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posted by janrinok on Friday May 04 2018, @03:07PM   Printer-friendly
from the just-like-my-car dept.

JWST suffers new problem during spacecraft testing

In a presentation at a meeting of the National Academies' Space Studies Board here May 3, Greg Robinson, the JWST program director at NASA Headquarters, said some "screws and washers" appear to have come off the spacecraft during recent environmental testing at a Northrop Grumman facility in Southern California. Technicians found the items after the spacecraft element of JWST, which includes the bus and sunshield but not its optics and instruments, was moved last weekend from one chamber for acoustics tests to another to prepare for vibration testing.

"Right now we believe that all of this hardware — we're talking screws and washers here — come from the sunshield cover," he said. "We're looking at what this really means and what is the recovery plan." The problem, he said, was only a couple of days old, and he had few additional details about the problem. "It's not terrible news, but it's not good news, either," he said. The incident, Robinson argued, showed the importance of the wide range of tests the spacecraft is put through prior to launch. "That's why we do the testing," he said. "We do it now, we find it now, we fix it and we launch a good spacecraft."

This latest incident comes as an independent review board, chartered by NASA in late March after announcing a one-year delay in JWST's launch because of other technical issues, is in the midst of its analysis of the mission and its launch readiness. That review, led by retired aerospace executive and former NASA Goddard director Tom Young, is scheduled to be completed at the end of the month.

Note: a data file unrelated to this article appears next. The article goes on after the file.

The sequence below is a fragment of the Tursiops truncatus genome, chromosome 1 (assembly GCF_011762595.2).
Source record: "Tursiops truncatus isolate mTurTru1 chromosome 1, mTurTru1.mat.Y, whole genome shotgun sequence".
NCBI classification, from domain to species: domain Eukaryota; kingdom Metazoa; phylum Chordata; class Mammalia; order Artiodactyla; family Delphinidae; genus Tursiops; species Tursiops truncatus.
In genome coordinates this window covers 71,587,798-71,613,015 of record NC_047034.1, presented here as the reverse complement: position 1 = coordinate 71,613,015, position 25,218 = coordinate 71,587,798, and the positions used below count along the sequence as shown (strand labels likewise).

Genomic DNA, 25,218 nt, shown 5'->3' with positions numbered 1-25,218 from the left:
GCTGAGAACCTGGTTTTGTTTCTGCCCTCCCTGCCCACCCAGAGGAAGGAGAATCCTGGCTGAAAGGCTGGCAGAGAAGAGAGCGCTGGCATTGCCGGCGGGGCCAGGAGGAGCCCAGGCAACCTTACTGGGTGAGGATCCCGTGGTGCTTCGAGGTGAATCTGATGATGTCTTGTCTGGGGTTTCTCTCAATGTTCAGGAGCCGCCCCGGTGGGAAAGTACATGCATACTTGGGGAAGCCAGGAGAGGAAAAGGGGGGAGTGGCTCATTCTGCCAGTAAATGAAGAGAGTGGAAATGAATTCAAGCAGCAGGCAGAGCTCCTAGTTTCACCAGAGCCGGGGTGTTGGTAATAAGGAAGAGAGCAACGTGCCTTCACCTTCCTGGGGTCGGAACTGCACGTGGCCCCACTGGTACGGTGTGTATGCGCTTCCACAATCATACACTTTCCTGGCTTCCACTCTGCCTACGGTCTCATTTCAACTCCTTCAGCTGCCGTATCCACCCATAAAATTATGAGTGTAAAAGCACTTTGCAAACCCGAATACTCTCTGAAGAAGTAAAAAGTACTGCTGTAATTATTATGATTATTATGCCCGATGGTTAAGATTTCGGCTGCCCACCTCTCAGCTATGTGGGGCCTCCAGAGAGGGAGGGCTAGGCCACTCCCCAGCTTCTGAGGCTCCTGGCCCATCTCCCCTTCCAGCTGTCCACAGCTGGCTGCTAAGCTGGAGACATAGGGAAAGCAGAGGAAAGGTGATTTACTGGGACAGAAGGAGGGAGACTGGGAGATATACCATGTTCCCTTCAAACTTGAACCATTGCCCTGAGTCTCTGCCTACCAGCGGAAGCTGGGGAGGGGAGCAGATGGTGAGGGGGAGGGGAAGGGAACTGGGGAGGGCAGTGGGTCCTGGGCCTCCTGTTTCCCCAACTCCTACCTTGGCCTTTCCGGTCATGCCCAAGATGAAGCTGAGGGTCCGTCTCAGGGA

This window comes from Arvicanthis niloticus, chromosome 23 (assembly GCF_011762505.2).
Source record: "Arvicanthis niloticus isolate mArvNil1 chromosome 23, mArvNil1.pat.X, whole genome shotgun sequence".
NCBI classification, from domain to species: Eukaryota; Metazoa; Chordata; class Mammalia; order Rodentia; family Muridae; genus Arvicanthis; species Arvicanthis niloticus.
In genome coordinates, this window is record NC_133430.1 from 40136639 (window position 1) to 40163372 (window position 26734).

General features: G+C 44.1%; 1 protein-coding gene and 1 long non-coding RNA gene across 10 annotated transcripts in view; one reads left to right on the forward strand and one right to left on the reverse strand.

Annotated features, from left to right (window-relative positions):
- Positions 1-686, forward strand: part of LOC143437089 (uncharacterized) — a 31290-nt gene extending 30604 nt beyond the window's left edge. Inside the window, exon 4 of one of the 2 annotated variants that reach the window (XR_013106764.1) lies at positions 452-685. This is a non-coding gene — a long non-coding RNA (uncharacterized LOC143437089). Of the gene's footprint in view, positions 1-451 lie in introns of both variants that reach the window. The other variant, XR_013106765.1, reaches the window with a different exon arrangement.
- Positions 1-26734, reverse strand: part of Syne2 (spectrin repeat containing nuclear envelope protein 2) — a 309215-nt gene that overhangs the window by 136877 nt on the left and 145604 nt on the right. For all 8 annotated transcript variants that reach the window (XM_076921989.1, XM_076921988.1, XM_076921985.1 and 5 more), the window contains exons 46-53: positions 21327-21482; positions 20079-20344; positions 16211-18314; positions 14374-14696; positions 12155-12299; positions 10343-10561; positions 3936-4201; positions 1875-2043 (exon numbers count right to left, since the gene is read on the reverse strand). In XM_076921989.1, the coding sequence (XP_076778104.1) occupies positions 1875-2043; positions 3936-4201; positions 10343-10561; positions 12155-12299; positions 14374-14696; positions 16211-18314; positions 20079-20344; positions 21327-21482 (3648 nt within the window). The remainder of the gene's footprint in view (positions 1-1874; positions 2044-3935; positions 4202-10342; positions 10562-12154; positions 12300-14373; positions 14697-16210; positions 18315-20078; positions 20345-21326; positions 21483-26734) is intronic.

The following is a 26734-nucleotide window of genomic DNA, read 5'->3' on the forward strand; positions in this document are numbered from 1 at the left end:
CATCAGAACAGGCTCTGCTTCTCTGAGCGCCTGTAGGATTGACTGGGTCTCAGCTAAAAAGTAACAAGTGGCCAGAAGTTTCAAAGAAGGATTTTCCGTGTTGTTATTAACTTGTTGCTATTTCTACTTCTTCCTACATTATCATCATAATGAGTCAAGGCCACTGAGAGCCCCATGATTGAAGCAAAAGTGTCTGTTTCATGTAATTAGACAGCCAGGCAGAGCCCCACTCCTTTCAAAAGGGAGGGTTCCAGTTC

NASA is expected to brief Congress on the status of the James Webb Space Telescope in late June.

Also at Popular Mechanics.

Previously: James Webb Space Telescope Vibration Testing Completed
Launch of James Webb Space Telescope Delayed to Spring 2019
JWST: Too Big to Fail?
GAO: James Webb Space Telescope Launch Date Likely Will be Delayed (Again)
Launch of James Webb Space Telescope Delayed to May 2020, Could Exceed Budget Cap
NASA Announces JWST Independent Review Board Members

Related: Northrop Grumman's Faulty Payload Adapter Reportedly Responsible for "Zuma" Failure

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  • (Score: 4, Interesting) by bob_super on Friday May 04 2018, @04:25PM (1 child)

    by bob_super (1357) on Friday May 04 2018, @04:25PM (#675717)

    One the other hand, you're not talking about a very advanced 3D-printed part having a flaw, or a camera that's near-sighted.

    You're talking about someone not counting their screws right, or not specifying the torque right, or not torque-wrenching right.
    When the budget is north if five billion dollars, one would hope those basics are at least done right.

    Which relates to my PCB design theory: it's the darn FET that kills you.
    In short: everyone reviews the high-speed high-power stuff ten times, carefully vets it and simulates every detail ... and nobody notices the LED or FET is on backwards.

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  • (Score: 2) by frojack on Friday May 04 2018, @06:06PM

    by frojack (1554) Subscriber Badge on Friday May 04 2018, @06:06PM (#675779) Journal

    It's also possible they were just dropped parts, of the "I'll get it later" type.

    Or two or three technicians doing one job resulting in the predictable Bob tightened them, no Bill did, just check the box and let's go to lunch.

    The paperwork at NASA can be mountainous, all of it piled on to prevent things like this, but ultimately causing things like this.

    No, you are mistaken. I've always had this sig.